Does losing one sense really heighten another? While losing vision may not turn anyone into a real-life Daredevil, Ryerson students found it gave them a new perspective while attending the fourth annual Darkness Concert at Oakham House.

The Darkness Concert took place in complete darkness to raise awareness for the Canadian National Institute for the Blind (CNIB) and those living with a visual impairment. About 30 attendees were blindfolded at the door, then guided to their seats inside the almost pitch-black Oakham Lounge.

Concert-goers are blindfolded prior to entering the Darkness Concert. Photo by Robyn Bell.


“It’s such a different experience,” said Klaudia Rekas, a third-year media production student and creative director for Musicians@Ryerson. “You really hear the personalities of some of the voices come out, you hear the tone of each voice and how it’s unique.”

Many concert-goers talked about how lack of sight made them more aware of intricate details in the music. Although they only had the streetlights glowing through the windows to see their instruments, some of the eight Ryerson student musicians found the darkness beneficial.

“Honestly, it felt better than performing in a bright light,” said Piotr Mrugacz, a member of Ryerson’s a cappella group Ryenamics who performed at the concert. “You hear the others around you so much better and feel the music. I found myself closing my eyes for most of the performance.”

The event was hosted by Musicians@Ryerson. Lucas Bozzo, Missi Klaric, Nicki Nivi, Adina Vlasov, Rangga Luksatrio, Mark Sunga and the members of Ryenamics each performed a mixture of original pieces and cover songs, including covers of Bruno Mars, Lady Gaga and Ed Sheeran.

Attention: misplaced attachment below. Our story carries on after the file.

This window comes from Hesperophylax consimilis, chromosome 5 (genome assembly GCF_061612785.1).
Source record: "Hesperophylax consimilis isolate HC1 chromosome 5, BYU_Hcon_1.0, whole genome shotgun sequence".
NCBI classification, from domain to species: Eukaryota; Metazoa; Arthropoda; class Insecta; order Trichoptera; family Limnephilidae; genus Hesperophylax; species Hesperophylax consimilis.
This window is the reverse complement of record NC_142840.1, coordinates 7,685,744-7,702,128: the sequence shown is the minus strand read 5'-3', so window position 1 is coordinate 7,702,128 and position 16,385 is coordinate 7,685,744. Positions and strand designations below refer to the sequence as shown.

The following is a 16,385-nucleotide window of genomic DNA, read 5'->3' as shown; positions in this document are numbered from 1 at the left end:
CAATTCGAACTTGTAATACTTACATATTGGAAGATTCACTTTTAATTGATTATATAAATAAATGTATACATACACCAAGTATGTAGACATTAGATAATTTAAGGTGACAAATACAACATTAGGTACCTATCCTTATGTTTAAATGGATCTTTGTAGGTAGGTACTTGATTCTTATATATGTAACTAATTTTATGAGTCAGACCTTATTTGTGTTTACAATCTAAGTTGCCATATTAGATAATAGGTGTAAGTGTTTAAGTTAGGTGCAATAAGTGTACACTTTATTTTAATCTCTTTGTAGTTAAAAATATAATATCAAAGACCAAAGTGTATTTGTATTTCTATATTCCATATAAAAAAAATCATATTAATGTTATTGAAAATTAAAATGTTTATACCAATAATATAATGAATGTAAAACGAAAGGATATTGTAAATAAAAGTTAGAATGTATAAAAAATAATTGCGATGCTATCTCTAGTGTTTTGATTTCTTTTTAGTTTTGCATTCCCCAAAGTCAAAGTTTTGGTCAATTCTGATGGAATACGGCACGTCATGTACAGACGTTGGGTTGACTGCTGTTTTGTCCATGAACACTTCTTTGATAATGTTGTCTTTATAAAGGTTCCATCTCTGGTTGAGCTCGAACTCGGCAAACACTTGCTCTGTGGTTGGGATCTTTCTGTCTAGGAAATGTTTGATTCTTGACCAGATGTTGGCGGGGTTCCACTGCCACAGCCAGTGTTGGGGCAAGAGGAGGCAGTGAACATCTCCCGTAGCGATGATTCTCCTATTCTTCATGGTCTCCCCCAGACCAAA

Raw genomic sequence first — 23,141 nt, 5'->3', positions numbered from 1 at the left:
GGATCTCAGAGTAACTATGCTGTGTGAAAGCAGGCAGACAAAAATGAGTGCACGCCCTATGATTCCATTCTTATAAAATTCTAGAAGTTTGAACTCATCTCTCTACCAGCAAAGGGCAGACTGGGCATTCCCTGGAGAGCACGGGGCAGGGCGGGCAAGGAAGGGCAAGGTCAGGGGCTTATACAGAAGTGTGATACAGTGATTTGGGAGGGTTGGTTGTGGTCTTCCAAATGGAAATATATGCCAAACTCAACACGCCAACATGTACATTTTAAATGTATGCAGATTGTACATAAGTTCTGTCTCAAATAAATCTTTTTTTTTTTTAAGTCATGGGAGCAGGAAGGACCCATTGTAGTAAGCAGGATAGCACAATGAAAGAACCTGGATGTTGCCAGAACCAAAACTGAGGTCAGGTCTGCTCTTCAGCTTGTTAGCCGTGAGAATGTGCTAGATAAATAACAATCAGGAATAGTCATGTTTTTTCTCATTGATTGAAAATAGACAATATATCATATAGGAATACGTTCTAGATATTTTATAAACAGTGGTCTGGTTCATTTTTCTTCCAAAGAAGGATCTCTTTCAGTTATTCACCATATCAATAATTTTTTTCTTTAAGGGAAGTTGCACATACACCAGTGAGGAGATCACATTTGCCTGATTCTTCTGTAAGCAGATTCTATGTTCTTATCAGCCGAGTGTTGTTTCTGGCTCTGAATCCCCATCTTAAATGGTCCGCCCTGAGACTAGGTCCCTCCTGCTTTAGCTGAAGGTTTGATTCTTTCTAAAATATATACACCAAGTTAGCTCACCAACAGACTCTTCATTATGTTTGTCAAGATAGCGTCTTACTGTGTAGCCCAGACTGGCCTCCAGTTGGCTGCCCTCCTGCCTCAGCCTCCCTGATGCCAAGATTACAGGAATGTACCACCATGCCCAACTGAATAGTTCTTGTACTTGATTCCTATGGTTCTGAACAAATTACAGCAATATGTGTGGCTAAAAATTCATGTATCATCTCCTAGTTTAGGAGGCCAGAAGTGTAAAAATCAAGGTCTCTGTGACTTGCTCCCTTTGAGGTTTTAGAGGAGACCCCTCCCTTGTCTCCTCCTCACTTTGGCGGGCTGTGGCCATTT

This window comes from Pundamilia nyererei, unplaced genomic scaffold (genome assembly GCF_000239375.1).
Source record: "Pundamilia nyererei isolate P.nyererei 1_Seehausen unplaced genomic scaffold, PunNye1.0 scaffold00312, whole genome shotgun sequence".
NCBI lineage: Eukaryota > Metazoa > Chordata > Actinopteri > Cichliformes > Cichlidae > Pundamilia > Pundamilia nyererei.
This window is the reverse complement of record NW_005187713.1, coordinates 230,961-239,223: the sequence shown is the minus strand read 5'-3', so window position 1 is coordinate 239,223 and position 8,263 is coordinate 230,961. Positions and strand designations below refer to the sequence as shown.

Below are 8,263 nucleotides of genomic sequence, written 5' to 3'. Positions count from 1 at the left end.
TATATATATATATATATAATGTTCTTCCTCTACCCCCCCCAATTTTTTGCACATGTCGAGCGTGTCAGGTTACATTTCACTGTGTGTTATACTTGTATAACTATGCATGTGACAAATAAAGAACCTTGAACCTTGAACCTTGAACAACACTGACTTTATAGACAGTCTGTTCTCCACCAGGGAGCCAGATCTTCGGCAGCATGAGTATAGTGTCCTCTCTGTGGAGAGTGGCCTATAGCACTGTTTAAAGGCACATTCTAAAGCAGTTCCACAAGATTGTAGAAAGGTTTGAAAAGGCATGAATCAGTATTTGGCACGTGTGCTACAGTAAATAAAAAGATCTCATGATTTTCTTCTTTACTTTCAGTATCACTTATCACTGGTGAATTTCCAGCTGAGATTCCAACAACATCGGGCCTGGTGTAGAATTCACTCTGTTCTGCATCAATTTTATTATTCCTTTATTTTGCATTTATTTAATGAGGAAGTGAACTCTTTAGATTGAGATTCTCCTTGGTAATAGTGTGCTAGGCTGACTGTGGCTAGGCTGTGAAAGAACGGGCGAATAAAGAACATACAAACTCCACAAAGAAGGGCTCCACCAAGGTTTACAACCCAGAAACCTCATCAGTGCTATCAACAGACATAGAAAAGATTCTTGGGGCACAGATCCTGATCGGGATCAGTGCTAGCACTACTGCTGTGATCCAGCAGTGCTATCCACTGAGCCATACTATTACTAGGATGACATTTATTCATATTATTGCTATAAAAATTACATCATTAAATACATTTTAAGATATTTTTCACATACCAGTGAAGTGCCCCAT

While some audience members found their listening experience to be more in depth, George Quarco, who lost his sight at 10-years-old due to a condition called Steven-Johnson Syndrome, doesn’t believe that sight loss can create super-hearing.

“People say I hear things better, but I don’t think I hear things better,” said Quarco, a CNIB volunteer. “It’s the same. People with sight just use their eyes more for everything else.”

Ramya Amuthan, who volunteered to speak at the event on behalf of CNIB, agreed with Quarco that while lack of sight may help with focus, it won’t give you extraordinary hearing abilities. Amuthan was born with Leber congenital amaurosis and is visually impaired. She explained to the audience that wearing blindfolds would help them “experience things in a way that [they’re] not distracted by vision,” and help them to focus solely on the music.

While no one discovered supersonic hearing abilities during the concert, they did manage to raise $100 for the CNIB and gain an understanding of what it’s like to live with a visual impairment.


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